This is so super easy, it almost seems silly to write it out. But, it hadn’t crossed my mind that I could make a beam so cheaply. So, I wanted to show you how easy it is. You can do it! 🙂
- First, attach your covering to the beam and staple at the bottom. Make sure cover is very snug and attached securely. Don’t skimp on staples!
- Using wood screws, attach the 2×4 scraps to the bottom of the beam
- Turn over the beam and set on its feet
- That’s it!
Construction and Lumber KEY:
- 1′ is another way of saying one foot as a unit of measure – the same as 1 feet or 12 inches
- 4×4 is a wooden beam that is approximately 3-1/2″ thick and 3-1/2″ wide (they’re not really 4″ x 4″)
Before you begin, here are a few things to think about. This is a great way to save money if you’re looking to buy gymnastics equipment. But, this does not replace a trained gymnastics coach or gymnastics classes. Keep in mind that practicing at home might cause sloppiness or bad form if you don’t coach your kids. Talk to your coach about it, and ask for pointers! A homemade gymnastics beam should ONLY be used under strict adult supervision. Although, when built right, it is very sturdy – it is not intended for jumping on, jumping off of, doing flips or spins or anything else like that. If, after you build it, you must inspect it and you determine that it is safe. Supposing that it is, it can be used for basic practice moves with adult supervision – always within arm’s reach! But, if you’re unskilled at building things, ask a friend or family member to help. Please use caution and common sense!! Obviously, if it feels like it might fall apart, it’s not safe and should not be used. And, even if it feels solid and sturdy, you still must not let your kids play on it unsupervised.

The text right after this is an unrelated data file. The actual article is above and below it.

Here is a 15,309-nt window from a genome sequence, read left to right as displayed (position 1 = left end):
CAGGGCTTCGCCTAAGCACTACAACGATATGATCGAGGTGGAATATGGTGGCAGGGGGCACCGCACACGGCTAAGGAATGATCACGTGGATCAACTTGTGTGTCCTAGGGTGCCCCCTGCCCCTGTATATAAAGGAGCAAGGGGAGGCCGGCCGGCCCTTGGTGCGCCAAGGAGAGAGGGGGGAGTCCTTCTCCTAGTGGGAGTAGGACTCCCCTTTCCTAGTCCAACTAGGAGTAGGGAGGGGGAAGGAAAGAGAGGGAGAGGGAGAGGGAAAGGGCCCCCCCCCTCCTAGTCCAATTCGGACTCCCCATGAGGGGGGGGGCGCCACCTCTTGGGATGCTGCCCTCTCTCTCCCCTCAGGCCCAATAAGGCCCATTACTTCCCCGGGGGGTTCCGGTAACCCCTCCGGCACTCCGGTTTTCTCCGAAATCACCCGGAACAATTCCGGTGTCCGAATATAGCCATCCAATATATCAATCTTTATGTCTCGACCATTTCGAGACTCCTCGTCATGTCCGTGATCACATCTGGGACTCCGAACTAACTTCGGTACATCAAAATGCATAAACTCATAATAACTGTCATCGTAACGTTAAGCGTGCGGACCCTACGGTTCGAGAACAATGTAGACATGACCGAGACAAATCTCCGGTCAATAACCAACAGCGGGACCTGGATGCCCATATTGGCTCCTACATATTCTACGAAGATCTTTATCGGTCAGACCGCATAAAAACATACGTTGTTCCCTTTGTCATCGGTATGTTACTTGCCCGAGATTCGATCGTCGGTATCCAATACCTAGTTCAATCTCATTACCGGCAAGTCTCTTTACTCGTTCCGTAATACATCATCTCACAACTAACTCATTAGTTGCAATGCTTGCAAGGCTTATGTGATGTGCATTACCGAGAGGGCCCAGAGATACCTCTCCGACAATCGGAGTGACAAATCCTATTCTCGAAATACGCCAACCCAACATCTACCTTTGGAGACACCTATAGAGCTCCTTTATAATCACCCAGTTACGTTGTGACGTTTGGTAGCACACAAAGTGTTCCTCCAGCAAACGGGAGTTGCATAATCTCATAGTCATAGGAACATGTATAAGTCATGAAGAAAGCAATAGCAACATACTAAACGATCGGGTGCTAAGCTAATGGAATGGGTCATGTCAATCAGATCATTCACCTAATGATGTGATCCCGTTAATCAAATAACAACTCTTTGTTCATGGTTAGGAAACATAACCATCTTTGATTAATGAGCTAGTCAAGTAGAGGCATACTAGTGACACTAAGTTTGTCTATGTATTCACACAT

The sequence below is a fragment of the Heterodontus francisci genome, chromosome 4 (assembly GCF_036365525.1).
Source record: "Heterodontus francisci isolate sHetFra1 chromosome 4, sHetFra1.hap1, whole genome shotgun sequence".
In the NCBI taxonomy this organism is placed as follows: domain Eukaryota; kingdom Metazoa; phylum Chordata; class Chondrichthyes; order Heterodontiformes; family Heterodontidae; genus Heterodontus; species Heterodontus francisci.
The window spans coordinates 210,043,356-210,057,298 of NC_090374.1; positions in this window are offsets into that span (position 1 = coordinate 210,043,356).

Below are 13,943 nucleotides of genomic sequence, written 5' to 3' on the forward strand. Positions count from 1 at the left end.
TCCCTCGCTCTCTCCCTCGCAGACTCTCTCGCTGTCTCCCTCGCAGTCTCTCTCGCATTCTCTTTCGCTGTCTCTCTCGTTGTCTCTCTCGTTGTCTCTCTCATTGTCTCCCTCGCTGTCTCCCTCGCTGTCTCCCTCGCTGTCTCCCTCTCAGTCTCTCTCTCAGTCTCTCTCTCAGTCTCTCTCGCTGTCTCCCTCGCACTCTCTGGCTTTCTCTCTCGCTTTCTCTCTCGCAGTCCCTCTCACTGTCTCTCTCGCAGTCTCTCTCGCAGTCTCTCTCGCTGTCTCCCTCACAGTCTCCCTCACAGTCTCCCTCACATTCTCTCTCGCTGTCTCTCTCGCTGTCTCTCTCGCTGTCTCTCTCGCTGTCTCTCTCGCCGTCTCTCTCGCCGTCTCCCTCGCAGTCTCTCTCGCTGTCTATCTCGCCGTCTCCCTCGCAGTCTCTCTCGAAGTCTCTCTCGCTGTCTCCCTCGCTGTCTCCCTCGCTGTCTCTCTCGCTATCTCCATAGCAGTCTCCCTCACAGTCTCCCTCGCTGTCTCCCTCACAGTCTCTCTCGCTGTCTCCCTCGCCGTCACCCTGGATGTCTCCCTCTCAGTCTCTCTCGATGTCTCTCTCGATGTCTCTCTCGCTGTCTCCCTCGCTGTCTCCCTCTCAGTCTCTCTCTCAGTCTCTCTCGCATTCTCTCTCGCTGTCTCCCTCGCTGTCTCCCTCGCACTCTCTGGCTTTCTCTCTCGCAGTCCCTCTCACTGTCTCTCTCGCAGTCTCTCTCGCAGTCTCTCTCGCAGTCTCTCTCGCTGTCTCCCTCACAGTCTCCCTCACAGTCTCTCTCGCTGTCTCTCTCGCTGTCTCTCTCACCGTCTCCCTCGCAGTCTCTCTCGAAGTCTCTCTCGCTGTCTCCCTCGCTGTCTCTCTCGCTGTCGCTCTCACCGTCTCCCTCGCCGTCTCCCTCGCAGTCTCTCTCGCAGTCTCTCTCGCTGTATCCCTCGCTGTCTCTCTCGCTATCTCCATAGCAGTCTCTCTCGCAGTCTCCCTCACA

The plans provided here are rough drafts. You will need to adjust to fit your needs. If you decide to build anything, YOU take full responsibility for all of it – for the construction process, for your structure and for it’s use. Because of all the variants in how this project could be built, and because you are doing it yourself with an infinite amount of different things you could do, by building or using a structure similar to this – you agree to hold harmless this website and any of the suggestions and tips herein, including those found in the comments, social media, or anywhere relating to this article.
Please do not build this if you’re worried your kids might misuse it. It’s a fun way to practice and get exercise, but there’s nothing fun about getting hurt! We want you to be safe! I don’t know your construction skill level, or your kids’ gymnastics skill level (or, their level of obeying rules!!), so I want to make it very clear that you have to use your best judgment to decide if this project is right for you. Please check it out thoroughly, regularly to ensure that it remains sturdy, stable and safe!
And don’t forget you’ll need a good gymnastics landing mat, throw skill cushion or manufactured sting mat for under the beam. You can sometimes find gym mats on Craigslist. But be sure to do a quick Google search to compare prices since sometimes CL prices can be higher than new!